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Edward-Elmhurst Health is the first health system in the Chicago area to offer patients the latest advancement in imaging for breast cancer detection. Known as molecular breast imaging (MBI), this new technology supplements mammography by helping to detect breast cancer in women with dense breast tissue and those with a higher risk for breast cancer.
Unlike other breast imaging modalities that focus on taking pictures of breast tissue, MBI looks at cellular activity within the tissue.
A patient undergoing MBI will be injected with a small amount of a molecular tracer — one that’s commonly used in cardiac stress testing. The tracer attaches to the highly active breast cancer cells and brightens them. This allows the system’s gamma camera to differentiate them from normal cells.
Medical Director of the Edward Hospital Women’s Imaging Center and diagnostic radiologist, Darius Gilvydis, M.D., says “It’s critical to have multiple tools for detecting breast cancer, as well as expertise in knowing which tool is best for which patient. It’s not a one-size-fits-all situation." Molecular breast imaging is an important option for the right patients, he says.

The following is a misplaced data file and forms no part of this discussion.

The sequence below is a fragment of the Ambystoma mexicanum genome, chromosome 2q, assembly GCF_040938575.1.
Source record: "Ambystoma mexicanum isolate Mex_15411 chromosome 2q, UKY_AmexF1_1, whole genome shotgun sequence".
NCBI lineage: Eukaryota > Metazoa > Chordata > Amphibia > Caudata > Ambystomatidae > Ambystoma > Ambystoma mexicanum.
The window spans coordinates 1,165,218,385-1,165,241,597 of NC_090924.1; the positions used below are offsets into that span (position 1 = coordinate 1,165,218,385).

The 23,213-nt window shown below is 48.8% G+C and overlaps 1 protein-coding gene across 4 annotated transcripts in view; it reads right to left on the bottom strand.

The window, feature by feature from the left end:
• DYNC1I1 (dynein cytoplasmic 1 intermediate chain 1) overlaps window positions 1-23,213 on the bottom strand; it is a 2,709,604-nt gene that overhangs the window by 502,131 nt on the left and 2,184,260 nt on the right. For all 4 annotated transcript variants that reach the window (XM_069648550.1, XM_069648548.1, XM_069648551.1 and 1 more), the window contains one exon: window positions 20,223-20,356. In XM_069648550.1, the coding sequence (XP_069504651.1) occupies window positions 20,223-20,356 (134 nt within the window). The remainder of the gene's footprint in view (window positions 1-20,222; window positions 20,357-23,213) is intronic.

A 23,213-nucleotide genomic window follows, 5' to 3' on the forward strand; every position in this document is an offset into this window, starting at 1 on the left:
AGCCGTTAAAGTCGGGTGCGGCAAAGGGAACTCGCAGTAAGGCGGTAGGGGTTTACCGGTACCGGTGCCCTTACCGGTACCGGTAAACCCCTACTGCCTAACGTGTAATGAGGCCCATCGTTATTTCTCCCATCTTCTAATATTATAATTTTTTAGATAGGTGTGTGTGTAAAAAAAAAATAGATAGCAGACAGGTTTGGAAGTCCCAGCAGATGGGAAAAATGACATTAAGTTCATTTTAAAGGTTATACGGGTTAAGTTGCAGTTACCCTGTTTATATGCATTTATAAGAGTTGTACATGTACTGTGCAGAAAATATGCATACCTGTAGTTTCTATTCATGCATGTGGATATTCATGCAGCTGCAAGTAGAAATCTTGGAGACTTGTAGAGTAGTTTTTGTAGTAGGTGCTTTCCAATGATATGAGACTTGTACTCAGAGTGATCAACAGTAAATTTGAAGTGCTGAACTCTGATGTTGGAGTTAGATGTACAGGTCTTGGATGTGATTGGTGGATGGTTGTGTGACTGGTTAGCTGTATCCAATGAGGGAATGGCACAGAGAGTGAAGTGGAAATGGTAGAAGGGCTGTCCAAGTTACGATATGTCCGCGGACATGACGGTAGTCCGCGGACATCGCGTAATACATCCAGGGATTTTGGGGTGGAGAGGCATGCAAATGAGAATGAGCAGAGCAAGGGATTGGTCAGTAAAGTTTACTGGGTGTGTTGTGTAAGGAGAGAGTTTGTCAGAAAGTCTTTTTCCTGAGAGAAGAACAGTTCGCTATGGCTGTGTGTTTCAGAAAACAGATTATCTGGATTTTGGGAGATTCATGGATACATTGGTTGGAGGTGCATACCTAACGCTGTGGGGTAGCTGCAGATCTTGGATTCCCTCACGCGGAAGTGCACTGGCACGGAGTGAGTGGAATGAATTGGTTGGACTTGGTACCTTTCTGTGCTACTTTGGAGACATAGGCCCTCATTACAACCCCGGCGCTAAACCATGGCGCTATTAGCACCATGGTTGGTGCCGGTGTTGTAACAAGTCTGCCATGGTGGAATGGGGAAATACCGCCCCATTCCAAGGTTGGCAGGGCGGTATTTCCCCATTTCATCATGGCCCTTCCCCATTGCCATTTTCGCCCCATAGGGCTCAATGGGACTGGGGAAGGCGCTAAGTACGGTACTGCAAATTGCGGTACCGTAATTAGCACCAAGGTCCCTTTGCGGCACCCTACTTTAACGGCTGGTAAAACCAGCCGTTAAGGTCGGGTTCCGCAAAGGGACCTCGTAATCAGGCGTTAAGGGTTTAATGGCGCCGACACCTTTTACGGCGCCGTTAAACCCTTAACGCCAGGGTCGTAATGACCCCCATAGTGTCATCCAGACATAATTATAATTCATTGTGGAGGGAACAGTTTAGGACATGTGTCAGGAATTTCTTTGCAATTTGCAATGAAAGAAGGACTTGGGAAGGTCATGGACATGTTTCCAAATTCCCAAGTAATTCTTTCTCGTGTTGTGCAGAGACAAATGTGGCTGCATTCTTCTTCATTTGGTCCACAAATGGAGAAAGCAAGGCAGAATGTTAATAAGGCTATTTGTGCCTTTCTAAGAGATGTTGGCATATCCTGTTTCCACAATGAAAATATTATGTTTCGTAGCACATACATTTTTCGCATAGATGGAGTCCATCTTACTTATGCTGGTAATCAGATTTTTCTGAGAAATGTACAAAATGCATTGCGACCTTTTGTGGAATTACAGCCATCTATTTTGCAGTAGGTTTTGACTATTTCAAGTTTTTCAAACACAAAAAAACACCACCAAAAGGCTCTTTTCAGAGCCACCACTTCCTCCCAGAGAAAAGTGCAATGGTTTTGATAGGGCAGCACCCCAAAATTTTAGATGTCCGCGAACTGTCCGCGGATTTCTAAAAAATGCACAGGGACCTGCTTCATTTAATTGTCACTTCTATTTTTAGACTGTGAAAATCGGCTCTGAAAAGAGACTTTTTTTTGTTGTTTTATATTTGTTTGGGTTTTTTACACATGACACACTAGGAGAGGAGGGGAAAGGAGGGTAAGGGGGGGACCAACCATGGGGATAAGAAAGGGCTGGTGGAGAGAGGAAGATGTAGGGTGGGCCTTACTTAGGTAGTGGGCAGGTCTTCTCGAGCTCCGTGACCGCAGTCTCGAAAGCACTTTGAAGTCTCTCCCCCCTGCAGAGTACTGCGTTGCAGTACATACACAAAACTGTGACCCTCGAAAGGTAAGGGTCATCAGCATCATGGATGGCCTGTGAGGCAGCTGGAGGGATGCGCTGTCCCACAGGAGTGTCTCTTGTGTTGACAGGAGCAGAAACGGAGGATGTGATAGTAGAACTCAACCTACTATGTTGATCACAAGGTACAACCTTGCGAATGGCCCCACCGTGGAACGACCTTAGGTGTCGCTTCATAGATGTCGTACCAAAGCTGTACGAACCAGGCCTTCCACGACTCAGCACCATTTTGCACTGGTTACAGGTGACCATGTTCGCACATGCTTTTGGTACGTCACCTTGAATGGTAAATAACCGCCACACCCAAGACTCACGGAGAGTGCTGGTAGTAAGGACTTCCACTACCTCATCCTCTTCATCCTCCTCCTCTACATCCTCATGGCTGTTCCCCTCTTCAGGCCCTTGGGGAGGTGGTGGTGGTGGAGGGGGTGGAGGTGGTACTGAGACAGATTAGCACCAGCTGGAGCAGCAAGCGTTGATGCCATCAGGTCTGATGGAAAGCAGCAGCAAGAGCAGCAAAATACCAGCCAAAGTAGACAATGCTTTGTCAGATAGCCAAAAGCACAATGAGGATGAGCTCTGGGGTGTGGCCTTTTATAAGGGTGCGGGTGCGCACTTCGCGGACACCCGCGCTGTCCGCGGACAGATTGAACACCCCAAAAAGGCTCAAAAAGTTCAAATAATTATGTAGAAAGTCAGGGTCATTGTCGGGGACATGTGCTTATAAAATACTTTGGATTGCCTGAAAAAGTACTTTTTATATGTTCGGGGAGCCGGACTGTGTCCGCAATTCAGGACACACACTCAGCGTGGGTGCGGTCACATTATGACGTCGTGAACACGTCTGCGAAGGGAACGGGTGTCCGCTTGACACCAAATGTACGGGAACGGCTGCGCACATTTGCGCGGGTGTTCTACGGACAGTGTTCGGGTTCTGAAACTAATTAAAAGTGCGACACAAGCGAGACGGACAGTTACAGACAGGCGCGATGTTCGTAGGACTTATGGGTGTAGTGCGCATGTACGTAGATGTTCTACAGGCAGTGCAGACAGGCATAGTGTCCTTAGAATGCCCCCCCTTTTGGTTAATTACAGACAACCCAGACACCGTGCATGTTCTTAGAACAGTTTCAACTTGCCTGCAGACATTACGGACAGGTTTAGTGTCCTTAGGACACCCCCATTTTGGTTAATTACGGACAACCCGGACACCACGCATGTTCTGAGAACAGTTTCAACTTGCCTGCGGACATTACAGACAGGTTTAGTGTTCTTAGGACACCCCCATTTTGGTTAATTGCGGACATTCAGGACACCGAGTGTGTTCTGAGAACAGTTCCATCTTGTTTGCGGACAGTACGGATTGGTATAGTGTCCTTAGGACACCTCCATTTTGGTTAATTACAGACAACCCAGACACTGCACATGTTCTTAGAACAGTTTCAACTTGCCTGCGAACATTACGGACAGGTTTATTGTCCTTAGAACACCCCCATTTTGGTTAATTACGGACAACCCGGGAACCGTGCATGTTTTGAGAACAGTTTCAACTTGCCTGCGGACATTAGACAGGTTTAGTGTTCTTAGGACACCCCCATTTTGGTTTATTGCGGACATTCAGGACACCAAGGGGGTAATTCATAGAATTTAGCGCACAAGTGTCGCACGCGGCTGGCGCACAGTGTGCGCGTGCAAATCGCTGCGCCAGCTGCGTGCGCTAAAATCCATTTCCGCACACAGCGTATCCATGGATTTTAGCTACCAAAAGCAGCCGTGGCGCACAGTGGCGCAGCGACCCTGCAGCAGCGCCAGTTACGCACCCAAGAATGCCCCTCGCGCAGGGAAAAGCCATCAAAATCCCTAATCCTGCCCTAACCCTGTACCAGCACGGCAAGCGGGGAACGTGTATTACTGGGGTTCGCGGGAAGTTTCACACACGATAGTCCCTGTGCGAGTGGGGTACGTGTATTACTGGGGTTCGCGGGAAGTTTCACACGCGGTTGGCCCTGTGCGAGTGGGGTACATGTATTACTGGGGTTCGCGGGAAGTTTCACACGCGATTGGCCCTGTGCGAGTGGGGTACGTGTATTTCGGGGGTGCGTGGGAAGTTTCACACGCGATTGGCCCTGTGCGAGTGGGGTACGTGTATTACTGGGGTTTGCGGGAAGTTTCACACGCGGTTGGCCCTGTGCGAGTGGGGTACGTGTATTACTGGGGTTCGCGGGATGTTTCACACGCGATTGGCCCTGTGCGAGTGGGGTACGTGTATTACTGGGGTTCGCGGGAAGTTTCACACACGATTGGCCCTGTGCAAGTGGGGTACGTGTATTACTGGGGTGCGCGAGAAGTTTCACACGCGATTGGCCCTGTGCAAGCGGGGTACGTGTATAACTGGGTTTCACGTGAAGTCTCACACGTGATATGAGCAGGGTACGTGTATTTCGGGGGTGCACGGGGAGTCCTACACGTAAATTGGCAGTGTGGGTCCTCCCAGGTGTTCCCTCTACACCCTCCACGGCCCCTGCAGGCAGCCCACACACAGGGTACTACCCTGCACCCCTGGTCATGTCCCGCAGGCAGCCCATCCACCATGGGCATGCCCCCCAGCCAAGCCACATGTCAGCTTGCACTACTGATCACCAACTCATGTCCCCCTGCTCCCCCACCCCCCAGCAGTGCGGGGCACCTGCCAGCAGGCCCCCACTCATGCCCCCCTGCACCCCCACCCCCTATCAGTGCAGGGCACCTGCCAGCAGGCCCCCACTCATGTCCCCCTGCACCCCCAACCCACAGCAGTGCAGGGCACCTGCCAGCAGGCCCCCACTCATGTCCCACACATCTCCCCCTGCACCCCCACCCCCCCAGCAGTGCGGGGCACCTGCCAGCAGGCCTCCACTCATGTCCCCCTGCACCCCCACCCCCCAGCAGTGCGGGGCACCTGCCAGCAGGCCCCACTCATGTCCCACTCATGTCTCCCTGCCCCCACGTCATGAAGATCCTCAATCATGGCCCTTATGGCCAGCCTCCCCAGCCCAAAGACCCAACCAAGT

The key message for all women 40 and older is: get screened. If you’re under 40, ask your doctor about any risk factors you might have that suggest starting screenings earlier.
“Mammography is shown to reduce breast cancer mortality through early detection,” says Dr. Gilvydis, a fellowship-trained breast specialist. “If a patient’s cancer is detected early, they have a 95 percent survival rate in five years.”
“The gold standard for detection is the digital mammogram, which can be supplemented with breast ultrasound and MRI. But traditional mammography has a limitation for those with dense breasts, a condition that describes 40 percent of women. Some lesions can go unseen because they’re hidden by dense breast tissue.
“This obstacle is especially concerning because women with dense breasts are at greater risk of breast cancer. It’s nearly as great a risk factor for the disease as family history.”
Breasts are determined to be dense if they contain less fatty tissue than dense tissue, which includes milk glands and ducts, and supportive tissue.
MBI is one of two newer technologies that can help radiologists detect these previously hidden lesions. The other is 3D digital mammography or tomosynthesis. Says Dr. Gilvydis, “With 3D, we see through and around breast tissue.”
Dr. Gilvydis says the MBI test might benefit a patient who meets one of the following criteria:
“Adding molecular breast imaging continues our tradition of adopting innovative breast imaging technologies that will most benefit our patients,” says Dr. Gilvydis.
This commitment helped the Women’s Imaging Center gain two of its key accreditations, one from the National Accreditation Program for Breast Centers of the American College of Surgeons, and another from the American College of Radiology as a Breast Center of Excellence.
Learn more about mammograms.
Schedule your annual screening mammogram today.
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